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Vivid Sydney: Flexibility, diversity, and productivity at the heart of the future of work

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Next week I am doing the keynote at a Vivid Sydney event titled The End of Nine to Five, organized by Gemini3, a job share matching technology company, in collaboration with EY Australia and Hermann International Asia.

I will be speaking on Creating the Future of Work, looking at the dramatically shifting landscape for work, the distinctive human capabilities that will drive value, and the resulting structure of work required to draw out the greatest growth and contribution for our teams. In the keynote I will share for the first time globally a new framework I have created on Humans in the Future of Work. I’ll share more on that here after the keynote.

Here are quotes from some of the other speakers to give a sense of what they will be covering:
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The rise of global remote work will impact health, education, and far more

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Today’s Australian Financial Review featured a section Transformation Agenda, including an article based on an interview with me, Health and education sectors the next to feel online disruption.

After opening with a discussion of connected work and marketplaces such as Freelancer.com and Upwork, the article goes on:

According to business consultant and futurist, Ross Dawson it’s a trend gathering pace within professional services like business consultancy, marketing strategy, IT services, even engineering and law. “Knowledge work can now be done anywhere.” he says.

It appears that this is another emerging sector where Australia is leading the way.

Sydney-based firms Expert360 and Skillsapien support two of the leading digital marketplaces for professional services, both of which Dawson sees as signalling a transition to “virtual” organisations.

“What is the role of the organisation today?” he asks. “Do they need to have offices with people sitting together? Is that the best way to source the best ideas?”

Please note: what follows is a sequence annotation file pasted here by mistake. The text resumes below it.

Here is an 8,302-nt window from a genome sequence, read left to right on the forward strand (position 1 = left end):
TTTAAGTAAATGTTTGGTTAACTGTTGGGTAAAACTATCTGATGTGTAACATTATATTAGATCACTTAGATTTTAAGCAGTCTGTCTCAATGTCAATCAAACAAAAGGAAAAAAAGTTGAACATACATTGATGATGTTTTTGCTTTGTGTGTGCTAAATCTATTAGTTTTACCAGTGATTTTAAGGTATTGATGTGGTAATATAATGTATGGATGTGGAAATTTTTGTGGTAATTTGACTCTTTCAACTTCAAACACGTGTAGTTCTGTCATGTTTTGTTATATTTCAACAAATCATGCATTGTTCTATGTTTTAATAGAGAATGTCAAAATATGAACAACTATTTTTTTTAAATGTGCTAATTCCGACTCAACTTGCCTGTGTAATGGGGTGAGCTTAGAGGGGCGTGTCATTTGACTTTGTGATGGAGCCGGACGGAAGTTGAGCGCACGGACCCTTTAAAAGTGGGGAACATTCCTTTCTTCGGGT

With the emergence of massive online platforms connecting millions of people it would seem not.

The article goes on to draw on my comments to look at many of the examples of how connected work is disrupting health, including CrowdMed, Doctus.com.au, and Dr Sicknote, and then closes with my comments on the impact on education, from an Australian perspective.

In the case of education, the online learning genie is out of the bottle, Dawson notes, with Australian institutions well placed to capitalise on it.

MOOCs (massive open online courses) have been around for some time with a fair degree of competition. But new opportunities are appearing in areas like professional certification, for which Australian institutions are well regarded.

“Education is and will continue to be one of Australia’s greatest exports,” Dawson says, noting that Australia’s fondness for and skills in developing digital channels will breed further opportunities in this and other knowledge-driven sectors.

Work can be done anywhere. We have reached the point where professions of all kinds will be increasingly practised remotely. While we need to ensure that potential problems are minimized, we also need to acknowledge the massive social upsides. This shift is inevitable.

The evolution of the CIO – the transformation of the role of the Chief Information Officer

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I was recently interviewed by Mark Pesce for Lenovo’s ThinkFWD CIO Podcast Series on ‘The Evolution of the CIO’.

The audio of the podcast can be found on the ThinkFWD website.

In the podcast Mark asked me to delve into the details of my Future of the CIO framework, shown below.